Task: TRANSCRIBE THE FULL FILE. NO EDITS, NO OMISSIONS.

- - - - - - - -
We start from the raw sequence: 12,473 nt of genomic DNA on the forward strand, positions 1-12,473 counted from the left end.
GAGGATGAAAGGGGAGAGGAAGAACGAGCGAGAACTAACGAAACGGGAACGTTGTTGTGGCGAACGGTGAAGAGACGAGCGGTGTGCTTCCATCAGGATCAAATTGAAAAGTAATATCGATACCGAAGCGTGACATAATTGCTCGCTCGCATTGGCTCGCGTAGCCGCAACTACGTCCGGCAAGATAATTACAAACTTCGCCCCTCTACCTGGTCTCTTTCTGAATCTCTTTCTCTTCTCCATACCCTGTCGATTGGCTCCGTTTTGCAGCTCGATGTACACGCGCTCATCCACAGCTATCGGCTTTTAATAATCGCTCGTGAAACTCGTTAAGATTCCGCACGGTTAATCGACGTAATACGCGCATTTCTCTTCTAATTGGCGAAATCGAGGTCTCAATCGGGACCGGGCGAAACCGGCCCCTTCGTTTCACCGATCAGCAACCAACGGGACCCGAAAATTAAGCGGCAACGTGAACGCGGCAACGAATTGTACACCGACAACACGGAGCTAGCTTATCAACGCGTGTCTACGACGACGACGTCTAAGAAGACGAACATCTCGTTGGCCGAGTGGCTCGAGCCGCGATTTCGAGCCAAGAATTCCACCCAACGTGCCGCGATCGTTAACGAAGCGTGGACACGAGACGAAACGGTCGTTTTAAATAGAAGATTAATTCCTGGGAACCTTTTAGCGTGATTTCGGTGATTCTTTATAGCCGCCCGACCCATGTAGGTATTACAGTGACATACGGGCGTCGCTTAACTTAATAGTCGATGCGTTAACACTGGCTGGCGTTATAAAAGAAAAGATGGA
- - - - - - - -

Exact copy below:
We start from the raw sequence: 12,473 nt of genomic DNA on the forward strand, positions 1-12,473 counted from the left end.
GAGGATGAAAGGGGAGAGGAAGAACGAGCGAGAACTAACGAAACGGGAACGTTGTTGTGGCGAACGGTGAAGAGACGAGCGGTGTGCTTCCATCAGGATCAAATTGAAAAGTAATATCGATACCGAAGCGTGACATAATTGCTCGCTCGCATTGGCTCGCGTAGCCGCAACTACGTCCGGCAAGATAATTACAAACTTCGCCCCTCTACCTGGTCTCTTTCTGAATCTCTTTCTCTTCTCCATACCCTGTCGATTGGCTCCGTTTTGCAGCTCGATGTACACGCGCTCATCCACAGCTATCGGCTTTTAATAATCGCTCGTGAAACTCGTTAAGATTCCGCACGGTTAATCGACGTAATACGCGCATTTCTCTTCTAATTGGCGAAATCGAGGTCTCAATCGGGACCGGGCGAAACCGGCCCCTTCGTTTCACCGATCAGCAACCAACGGGACCCGAAAATTAAGCGGCAACGTGAACGCGGCAACGAATTGTACACCGACAACACGGAGCTAGCTTATCAACGCGTGTCTACGACGACGACGTCTAAGAAGACGAACATCTCGTTGGCCGAGTGGCTCGAGCCGCGATTTCGAGCCAAGAATTCCACCCAACGTGCCGCGATCGTTAACGAAGCGTGGACACGAGACGAAACGGTCGTTTTAAATAGAAGATTAATTCCTGGGAACCTTTTAGCGTGATTTCGGTGATTCTTTATAGCCGCCCGACCCATGTAGGTATTACAGTGACATACGGGCGTCGCTTAACTTAATAGTCGATGCGTTAACACTGGCTGGCGTTATAAAAGAAAAGATGGA